An Italian sourced 5-speed gearbox gets a taller final drive ratio of 3.0:1 which results in less shifting to build speed and acceptable fuel consumption. As in lesser Fiat 500’s, there is some notchiness in the 500 Abarth when shifting into 4th gear.  Clutch pedal action is very linear and light enough for daily-driver duty.

What would a “tuner special” be without chassis enhancements:  Abarth goes to work on the 500 with 40% stiffer springs in the front, 20% stiffer in the rear over the 500 Sport model. Ride height falls by .6 inches. Control arms and the rear stabilizer bar are fattened up. The front MacPherson strut assemblies are fitted with Koni FSD (frequency sensing dampers). Finally an enormously linear electric assist steering rack, with some real resistance and feedback in Sport mode. A mere one-and-a-half turns of the wheel to lock will assure easy u-ies or perpetual parking lot doughnuts.

Optional painted-to-match-body 17″ forged alloy wheels bound by Pirelli P Zero 205/40 three season W speed rated rubber aren’t there just for looks. More aggressive FF rated pads, proudly stamped “Lancia / Fiat / Alfa, ” fitted to single piston calipers, now squeeze down on larger 11.1″ diameter front brake rotors.

The 500 Abarth took to the road course at the Autobahn Country Club in Joliet, Illinois with the eagerness of a hound straining against its handler’s leash. Keeping engine boost up is easy enough above 2500 rpm..  In this element an exhaust, which is vociferous while  plodding along in traffic, is simply demonstrating enthusiasm.  Gear shifts that can be notchy on the street, are now crisp. Suspension damping that transmits a degree of pounding over poorer public pavement soaks up undulations and keeps the tail planted in fast transitions, absent roll, with just a trace of squat. Steering is well weighted and precise. The Pirelli P-Zero’s, which resonate into the cabin during interstate cruising, are always clawing forward, rarely crying “Uncle” or anything else. At the chassis limits, the faintest oversteer is easily corrected by easing back the throttle, without the aid of any torque splitting differential. Single piston calipers are good for a linear pedal and fade free braking, lap after lap. Just keep plenty of brake dust cleaner on hand.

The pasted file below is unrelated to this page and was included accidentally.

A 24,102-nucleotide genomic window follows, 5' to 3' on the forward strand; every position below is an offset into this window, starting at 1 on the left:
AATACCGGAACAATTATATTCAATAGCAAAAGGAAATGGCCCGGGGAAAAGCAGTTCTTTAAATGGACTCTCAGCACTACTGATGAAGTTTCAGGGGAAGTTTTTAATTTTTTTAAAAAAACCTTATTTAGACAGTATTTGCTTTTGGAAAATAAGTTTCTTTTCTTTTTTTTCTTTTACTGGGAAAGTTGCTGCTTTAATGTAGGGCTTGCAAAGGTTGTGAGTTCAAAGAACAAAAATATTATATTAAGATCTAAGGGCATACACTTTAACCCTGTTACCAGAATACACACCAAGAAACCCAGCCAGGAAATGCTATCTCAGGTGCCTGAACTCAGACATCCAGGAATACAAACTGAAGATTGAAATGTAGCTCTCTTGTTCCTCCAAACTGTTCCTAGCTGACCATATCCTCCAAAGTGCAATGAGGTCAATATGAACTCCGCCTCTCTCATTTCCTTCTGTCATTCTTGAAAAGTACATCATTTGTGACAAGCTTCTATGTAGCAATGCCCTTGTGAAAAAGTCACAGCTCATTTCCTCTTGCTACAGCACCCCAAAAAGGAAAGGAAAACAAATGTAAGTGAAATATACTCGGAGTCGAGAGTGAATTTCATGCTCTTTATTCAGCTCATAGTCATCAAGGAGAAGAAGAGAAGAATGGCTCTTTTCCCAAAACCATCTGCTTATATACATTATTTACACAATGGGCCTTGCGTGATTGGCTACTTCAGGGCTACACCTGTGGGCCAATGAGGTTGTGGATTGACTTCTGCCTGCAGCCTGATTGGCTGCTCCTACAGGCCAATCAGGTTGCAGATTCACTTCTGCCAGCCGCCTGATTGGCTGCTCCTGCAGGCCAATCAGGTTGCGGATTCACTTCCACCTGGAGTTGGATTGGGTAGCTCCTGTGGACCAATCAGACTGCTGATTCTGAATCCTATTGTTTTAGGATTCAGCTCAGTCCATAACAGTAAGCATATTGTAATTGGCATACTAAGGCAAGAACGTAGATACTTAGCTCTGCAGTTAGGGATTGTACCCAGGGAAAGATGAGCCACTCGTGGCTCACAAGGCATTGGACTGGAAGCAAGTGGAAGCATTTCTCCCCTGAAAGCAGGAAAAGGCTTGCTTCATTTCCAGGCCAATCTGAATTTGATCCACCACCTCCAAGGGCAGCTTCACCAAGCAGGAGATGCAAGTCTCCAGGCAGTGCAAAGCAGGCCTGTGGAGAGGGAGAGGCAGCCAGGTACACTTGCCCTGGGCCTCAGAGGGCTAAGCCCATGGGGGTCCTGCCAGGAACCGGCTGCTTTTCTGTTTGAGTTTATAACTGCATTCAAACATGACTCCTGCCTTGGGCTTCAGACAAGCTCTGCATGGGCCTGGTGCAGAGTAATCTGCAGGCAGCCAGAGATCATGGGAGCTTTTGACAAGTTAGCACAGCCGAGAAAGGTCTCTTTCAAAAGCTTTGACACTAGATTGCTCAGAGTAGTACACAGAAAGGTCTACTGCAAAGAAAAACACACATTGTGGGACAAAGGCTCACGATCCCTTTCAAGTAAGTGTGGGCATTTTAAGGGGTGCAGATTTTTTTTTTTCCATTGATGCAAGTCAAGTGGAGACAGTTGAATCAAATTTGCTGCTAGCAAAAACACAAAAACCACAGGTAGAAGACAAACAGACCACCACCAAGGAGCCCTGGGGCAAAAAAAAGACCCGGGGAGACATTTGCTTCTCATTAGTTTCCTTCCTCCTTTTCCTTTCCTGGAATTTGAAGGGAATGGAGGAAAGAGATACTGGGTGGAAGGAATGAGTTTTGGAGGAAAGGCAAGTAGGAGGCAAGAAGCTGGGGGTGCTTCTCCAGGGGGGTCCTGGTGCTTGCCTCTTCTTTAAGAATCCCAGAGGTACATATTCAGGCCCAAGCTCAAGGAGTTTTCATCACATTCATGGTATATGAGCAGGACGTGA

At a base price of $22,000 for the 2012 Fiat 500 Abarth you get a factory tuner for less than any Toyobaru [FT-S / BRZ] or VW Golf R. Granted our tester was maxed out at $27,200, including optional automatic climate control, moon roof, Blue and Me hands-free with a nifty Tom-Tom plug-n-play touch Nav Screen which doubled as an audio control interface (for the standard Bose system) and that contrasting Abarth red exterior striping.

Combined fuel economy of 26 mpg (which dropped to 22 mpg after some 30 miles on the track), and acceptable ride compliance make the Fiat Abarth 500 suitable for around-town daily driving. Some, though, may find the cabin din from exhaust and tire noise over interstate trips…well…”exhausting.”

If you want cute, surely Fiat can interest you in a “500 by Gucci” cabrio.


Special thanks to Kevin Rodgers, at the Autobahn Country Club in Joliet, Illinois for his hospitality www.autobahncc.com and Francesco D’Avola of Team Stradale Performance Driving for his expertise and soft-spot for Fiats. www.teamstradale.com